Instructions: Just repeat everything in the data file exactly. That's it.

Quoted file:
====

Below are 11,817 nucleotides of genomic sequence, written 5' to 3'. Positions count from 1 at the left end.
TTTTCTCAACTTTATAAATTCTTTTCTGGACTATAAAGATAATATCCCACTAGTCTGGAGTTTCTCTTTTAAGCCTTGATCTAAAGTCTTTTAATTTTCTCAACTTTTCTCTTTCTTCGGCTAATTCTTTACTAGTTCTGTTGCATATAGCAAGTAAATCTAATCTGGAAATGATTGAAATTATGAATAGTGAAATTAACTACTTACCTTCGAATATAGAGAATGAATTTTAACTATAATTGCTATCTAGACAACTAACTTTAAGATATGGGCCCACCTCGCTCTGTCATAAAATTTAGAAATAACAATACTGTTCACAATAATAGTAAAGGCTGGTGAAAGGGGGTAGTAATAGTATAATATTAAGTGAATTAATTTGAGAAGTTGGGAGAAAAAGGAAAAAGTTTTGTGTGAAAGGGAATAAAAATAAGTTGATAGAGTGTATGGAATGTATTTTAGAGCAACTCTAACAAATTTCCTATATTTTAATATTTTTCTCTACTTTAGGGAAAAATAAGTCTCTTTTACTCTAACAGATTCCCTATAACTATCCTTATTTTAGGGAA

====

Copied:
Below are 11,817 nucleotides of genomic sequence, written 5' to 3'. Positions count from 1 at the left end.
TTTTCTCAACTTTATAAATTCTTTTCTGGACTATAAAGATAATATCCCACTAGTCTGGAGTTTCTCTTTTAAGCCTTGATCTAAAGTCTTTTAATTTTCTCAACTTTTCTCTTTCTTCGGCTAATTCTTTACTAGTTCTGTTGCATATAGCAAGTAAATCTAATCTGGAAATGATTGAAATTATGAATAGTGAAATTAACTACTTACCTTCGAATATAGAGAATGAATTTTAACTATAATTGCTATCTAGACAACTAACTTTAAGATATGGGCCCACCTCGCTCTGTCATAAAATTTAGAAATAACAATACTGTTCACAATAATAGTAAAGGCTGGTGAAAGGGGGTAGTAATAGTATAATATTAAGTGAATTAATTTGAGAAGTTGGGAGAAAAAGGAAAAAGTTTTGTGTGAAAGGGAATAAAAATAAGTTGATAGAGTGTATGGAATGTATTTTAGAGCAACTCTAACAAATTTCCTATATTTTAATATTTTTCTCTACTTTAGGGAAAAATAAGTCTCTTTTACTCTAACAGATTCCCTATAACTATCCTTATTTTAGGGAA